Posts Tagged ‘race’
Sue is now the co-director of glee club and makes it her mission (as always) to divide and conquer the glee club and force it into submission. She does this by separating the members. Since Sue and Will are each choreographing their own numbers, Sue decides that they should have different people in each of theirs. She takes all the minority members of glee and eventually leaves Will with only three people for his number. The division and fighting eventually get to the members of the glee club and they walk out and Sue resigns. Will gives an “inspiring” speech about how they are all minorities because they are in glee and all is right in the world of the glee club.
In the meantime, Terry blackmails her obstetrician into faking a sonogram so Will can “see his baby.” And news about Quinn’s pregnancy is now all over school thanks to the blogosphere. Quinn’s crushed but sees in the end that she has the glee club to support her.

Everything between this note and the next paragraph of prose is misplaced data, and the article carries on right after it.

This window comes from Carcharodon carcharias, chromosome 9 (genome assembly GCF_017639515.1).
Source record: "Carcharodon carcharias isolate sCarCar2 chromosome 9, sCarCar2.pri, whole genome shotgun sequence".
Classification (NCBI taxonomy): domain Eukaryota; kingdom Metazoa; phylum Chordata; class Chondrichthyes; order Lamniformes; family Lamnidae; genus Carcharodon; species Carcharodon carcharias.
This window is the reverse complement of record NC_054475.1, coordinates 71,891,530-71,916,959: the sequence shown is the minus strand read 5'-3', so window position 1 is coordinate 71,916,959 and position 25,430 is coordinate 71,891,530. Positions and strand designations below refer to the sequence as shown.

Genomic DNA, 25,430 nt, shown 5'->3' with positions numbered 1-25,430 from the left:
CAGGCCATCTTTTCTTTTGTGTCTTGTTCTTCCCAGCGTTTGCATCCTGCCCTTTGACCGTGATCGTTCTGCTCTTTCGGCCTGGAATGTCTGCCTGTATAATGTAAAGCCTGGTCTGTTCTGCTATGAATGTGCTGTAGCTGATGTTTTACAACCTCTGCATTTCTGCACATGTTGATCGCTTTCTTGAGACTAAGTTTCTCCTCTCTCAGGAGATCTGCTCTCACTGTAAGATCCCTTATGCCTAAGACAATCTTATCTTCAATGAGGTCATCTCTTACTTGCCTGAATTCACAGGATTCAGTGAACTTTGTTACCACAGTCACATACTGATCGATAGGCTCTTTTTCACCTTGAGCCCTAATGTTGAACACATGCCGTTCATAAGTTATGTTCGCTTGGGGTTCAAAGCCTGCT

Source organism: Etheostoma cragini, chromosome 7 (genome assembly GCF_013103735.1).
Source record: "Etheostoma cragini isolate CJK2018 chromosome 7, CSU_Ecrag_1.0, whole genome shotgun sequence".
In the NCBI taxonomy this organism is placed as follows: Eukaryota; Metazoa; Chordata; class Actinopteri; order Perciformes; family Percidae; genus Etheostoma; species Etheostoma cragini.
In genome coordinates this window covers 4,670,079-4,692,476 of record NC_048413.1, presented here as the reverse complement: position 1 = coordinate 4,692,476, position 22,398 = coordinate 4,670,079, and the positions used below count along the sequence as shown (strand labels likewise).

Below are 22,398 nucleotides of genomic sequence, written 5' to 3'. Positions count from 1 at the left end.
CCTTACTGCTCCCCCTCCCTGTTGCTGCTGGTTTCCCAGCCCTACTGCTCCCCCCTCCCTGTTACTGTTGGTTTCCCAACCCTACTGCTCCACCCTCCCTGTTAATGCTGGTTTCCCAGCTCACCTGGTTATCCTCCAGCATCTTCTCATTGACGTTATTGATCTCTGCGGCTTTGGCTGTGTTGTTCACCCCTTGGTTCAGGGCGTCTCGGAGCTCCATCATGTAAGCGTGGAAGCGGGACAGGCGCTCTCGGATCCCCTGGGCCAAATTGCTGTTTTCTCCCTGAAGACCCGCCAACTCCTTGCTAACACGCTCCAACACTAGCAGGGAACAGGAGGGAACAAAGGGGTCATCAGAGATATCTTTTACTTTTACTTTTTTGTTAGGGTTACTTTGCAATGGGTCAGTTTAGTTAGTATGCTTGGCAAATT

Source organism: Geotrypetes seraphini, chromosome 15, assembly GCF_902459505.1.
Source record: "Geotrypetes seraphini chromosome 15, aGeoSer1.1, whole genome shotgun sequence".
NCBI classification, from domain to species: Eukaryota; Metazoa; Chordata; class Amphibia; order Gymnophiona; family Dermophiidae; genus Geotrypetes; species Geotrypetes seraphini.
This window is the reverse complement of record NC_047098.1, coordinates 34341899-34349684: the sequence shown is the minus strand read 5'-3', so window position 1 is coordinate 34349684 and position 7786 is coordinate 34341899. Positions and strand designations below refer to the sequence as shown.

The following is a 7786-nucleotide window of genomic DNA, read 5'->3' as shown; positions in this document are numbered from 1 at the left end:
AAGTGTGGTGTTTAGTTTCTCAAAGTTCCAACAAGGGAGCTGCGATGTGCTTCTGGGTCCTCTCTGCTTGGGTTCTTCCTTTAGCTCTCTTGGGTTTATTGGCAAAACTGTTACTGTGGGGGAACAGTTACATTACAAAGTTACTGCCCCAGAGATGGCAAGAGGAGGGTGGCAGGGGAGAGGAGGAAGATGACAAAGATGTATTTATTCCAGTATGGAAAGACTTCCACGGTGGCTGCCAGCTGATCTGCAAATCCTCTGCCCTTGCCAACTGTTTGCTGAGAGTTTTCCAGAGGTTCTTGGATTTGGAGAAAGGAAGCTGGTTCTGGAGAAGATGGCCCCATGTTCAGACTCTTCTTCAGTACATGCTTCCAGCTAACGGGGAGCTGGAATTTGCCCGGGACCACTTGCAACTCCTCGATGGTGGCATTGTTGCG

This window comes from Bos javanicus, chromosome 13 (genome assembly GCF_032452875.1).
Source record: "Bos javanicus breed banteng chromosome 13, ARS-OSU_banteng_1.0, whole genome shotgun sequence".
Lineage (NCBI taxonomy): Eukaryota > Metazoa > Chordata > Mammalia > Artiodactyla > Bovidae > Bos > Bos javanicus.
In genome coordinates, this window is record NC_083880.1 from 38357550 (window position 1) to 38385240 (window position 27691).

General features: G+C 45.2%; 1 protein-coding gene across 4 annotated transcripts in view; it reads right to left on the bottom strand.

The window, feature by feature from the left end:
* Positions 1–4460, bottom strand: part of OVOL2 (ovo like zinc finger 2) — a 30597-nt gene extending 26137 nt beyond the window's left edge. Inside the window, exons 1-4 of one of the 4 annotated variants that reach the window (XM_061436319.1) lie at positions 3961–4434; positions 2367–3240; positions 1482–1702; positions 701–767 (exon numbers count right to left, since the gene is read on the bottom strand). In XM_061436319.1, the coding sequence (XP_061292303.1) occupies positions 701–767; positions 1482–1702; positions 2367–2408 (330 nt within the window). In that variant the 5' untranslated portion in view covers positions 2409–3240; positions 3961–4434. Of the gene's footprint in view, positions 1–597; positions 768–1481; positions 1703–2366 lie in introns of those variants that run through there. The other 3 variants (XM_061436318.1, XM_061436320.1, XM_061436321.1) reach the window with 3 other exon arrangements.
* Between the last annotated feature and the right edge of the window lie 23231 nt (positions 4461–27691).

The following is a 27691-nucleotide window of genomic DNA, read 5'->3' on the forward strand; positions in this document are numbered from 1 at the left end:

So it was great to see the minority characters in a main storyline, but this is not the way that I would have wanted it done. By separating out the minority characters, it is showing that they are different…not the same and not as talented as the white members. Of course, I think this is what the storyline was trying to show. I think it was trying to show that when people are grouped, separated, or identified solely based on their race, they are discriminated against. I really liked Mercedes line when the glee members got fed up with Sue and Will fighting and left: “I may be a strong, proud balck woman, but I am more than that.” She showed that she is proud of who she is but there is more to her than just her race. And I think that was supposed to be the moral of that storyline. But, as we see in most of the Glee storylines, what is intended by them and what they actually show are two different things.